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October 19, 2011

Next-generation Database of Genomic Variants launches

Version 2 of the Database of Genomic Variants (DGV) launches this week. DGV – also known as “the Toronto Database” – is a public resource that facilitates the translation of genomic information into new diagnostic, prognostic and therapeutic tools for improving health. DGV was initially created in 2004, as an initiative of The Centre for Applied Genomics (TCAG) at The Hospital for Sick Children (SickKids) and the University of Toronto’s McLaughlin Centre.

DGV is the most comprehensive international repository that houses human genomic copy number and structural variants. DGV provides significant support for thousands of clinical diagnostic centres around the world. The new and improved database will expand functions of DGV. The new database is found at http://dgvbeta.tcag.ca/dgv/app/home.

"DGV continues to grow in popularity and impact. We polled our users to guide DGV’s expanded scope, while maintaining the simplicity of the original database,” says Dr. Stephen Scherer, Director of TCAG at SickKids and Director of the McLaughlin Centre at the University of Toronto.

Sequencing of the human genome has resulted in discoveries about the differences in the DNA of individuals and their relationship to the uniqueness of the human species. Only a few years ago, an international team of scientists that included Scherer's lab discovered that certain genes can be present in aberrant copy numbers, with others being structurally altered, in some individuals but not in others. These copy number variations (CNVs) and structural alterations have been shown to influence susceptibility to disease and response to treatments.

The new DGV will expand its content to include genomic variants from genome sequencing experiments through a unique partnership with the European Bioinformatics Institute (EBI) and National Center for Biotechnology Information (NCBI). DGV has also implemented new interactive query tools and interfaces for viewing complex data originating from genome scanning experiments.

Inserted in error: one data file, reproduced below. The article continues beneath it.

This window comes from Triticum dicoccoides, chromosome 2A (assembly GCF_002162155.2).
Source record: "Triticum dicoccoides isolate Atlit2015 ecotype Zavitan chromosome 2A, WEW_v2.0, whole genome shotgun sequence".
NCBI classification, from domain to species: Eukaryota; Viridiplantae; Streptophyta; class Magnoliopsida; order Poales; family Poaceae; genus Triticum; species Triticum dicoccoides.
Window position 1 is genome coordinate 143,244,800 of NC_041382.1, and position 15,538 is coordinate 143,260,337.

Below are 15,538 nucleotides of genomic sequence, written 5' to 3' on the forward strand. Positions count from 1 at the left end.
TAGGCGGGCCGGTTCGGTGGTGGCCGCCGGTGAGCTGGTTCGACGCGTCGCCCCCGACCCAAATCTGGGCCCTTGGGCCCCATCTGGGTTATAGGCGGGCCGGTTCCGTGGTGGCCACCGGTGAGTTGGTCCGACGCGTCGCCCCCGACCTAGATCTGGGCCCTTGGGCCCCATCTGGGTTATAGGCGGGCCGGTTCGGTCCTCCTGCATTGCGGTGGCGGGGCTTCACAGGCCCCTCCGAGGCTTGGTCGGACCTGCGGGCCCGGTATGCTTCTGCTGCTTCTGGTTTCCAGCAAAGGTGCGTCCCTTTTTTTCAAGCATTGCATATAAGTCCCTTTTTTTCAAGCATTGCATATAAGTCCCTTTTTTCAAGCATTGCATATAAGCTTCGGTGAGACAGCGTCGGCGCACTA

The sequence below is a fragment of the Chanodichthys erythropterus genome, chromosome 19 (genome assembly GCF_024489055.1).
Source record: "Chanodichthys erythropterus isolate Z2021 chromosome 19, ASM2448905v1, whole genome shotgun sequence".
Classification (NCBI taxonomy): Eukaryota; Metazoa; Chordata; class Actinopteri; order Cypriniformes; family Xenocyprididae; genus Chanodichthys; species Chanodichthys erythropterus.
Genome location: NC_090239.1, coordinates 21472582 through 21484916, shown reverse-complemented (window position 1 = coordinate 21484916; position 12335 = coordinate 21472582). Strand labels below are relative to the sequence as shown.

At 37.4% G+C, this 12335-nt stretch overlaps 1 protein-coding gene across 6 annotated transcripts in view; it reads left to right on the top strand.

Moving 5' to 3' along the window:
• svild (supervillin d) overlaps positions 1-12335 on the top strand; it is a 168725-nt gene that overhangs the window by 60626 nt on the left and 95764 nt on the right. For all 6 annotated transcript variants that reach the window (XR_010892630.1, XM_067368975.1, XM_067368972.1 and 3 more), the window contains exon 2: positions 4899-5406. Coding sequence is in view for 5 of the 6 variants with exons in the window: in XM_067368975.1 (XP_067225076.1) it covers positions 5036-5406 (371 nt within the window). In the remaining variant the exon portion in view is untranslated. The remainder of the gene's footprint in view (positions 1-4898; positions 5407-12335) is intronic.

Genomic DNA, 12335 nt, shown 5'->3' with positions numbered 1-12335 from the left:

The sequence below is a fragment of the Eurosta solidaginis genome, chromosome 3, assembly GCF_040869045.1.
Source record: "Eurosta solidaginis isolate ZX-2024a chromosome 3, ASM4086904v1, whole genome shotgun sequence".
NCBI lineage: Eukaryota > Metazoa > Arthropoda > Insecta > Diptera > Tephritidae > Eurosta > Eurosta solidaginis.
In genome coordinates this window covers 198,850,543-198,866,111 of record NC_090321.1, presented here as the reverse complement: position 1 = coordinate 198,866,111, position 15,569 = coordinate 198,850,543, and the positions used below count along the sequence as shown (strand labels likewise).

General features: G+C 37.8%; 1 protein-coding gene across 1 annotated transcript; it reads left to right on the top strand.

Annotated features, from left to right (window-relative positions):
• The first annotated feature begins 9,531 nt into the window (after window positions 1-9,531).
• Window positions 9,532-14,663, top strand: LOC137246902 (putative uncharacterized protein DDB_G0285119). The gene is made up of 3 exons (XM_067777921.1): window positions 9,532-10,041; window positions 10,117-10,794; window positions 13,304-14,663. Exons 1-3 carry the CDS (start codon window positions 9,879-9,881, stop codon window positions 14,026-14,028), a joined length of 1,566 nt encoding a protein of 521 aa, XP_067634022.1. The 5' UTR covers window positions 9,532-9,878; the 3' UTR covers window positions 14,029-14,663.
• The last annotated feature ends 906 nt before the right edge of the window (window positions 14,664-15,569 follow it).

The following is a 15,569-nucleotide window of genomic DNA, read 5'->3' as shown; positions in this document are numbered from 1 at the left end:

"Rapid advances in DNA sequencing technologies to identify genetic variations in important genes are impacting all clinical disciplines. DGV is already widely used by clinical and laboratory geneticists to distinguish benign from pathogenic structural variation. We are poised at the brink of an era of genomic medicine and the new DGV will enable access to all of this important data supporting thousands of clinical diagnoses around the world," says Dr. Bridget Fernandez, clinical geneticist and President of the Canadian College of Medical Geneticists.

DGV is supported by the McLaughlin Centre, Genome Canada, the Ontario Genomics Institute, the Canadian Institutes of Health Research (CIHR) and SickKids Foundation. Scherer is a Fellow of the Canadian Institute for Advanced Research (CIFAR) and holds the GlaxoSmithKline/CIHR Pathfinder Chair in Genome Sciences at SickKids and the University of Toronto.

About The Hospital for Sick Children
The Hospital for Sick Children (SickKids) is recognized as one of the world’s foremost paediatric health-care institutions and is Canada’s leading centre dedicated to advancing children’s health through the integration of patient care, research and education. Founded in 1875 and affiliated with the University of Toronto, SickKids is one of Canada’s most research-intensive hospitals and has generated discoveries that have helped children globally.  Its mission is to provide the best in complex and specialized family-centred care; pioneer scientific and clinical advancements; share expertise; foster an academic environment that nurtures health-care professionals; and champion an accessible, comprehensive and sustainable child health system. SickKids is proud of its vision for Healthier Children. A Better World. For more information, please visit www.sickkids.ca.

About SickKids Research & Learning Tower
SickKids Research & Learning Tower will bring together researchers from different scientific disciplines and a variety of clinical perspectives, to accelerate discoveries, new knowledge and their application to child health — a different concept from traditional research building designs.  The Tower will physically connect SickKids science, discovery and learning activities to its clinical operations.  Designed by award-winning architects Diamond + Schmitt Inc. and HDR Inc. with a goal to achieve LEED® Gold Certification for sustainable design, the Tower will create an architectural landmark as the eastern gateway to Toronto’s Discovery District.  SickKids Research & Learning Tower is funded by a grant from the Canada Foundation for Innovation and community support for the ongoing fundraising campaign. For more information, please visit www.buildsickkids.com.        

About the University of Toronto
Established in 1827, the University of Toronto has assembled one of the strongest research and teaching faculties in North America, presenting top students at all levels with an intellectual environment unmatched in breadth and depth on any other Canadian campus. U of T faculty co-author more research articles than their colleagues at any university in the US or Canada other than Harvard. As a measure of impact, U of T consistently ranks alongside the top five U.S. universities whose discoveries are most often cited by other researchers around the world.  The U of T faculty are also widely recognized for their teaching strengths and commitment to graduate supervision. www.utoronto.ca         

For more information, please contact:

Matet Nebres
The Hospital for Sick Children
Phone: 416-813-6380
email: matet.nebres@sickkids.ca

Suzanne Gold
The Hospital for Sick Children
Phone: 416-813-7654 ext. 2059
email: suzanne.gold@sickkids.ca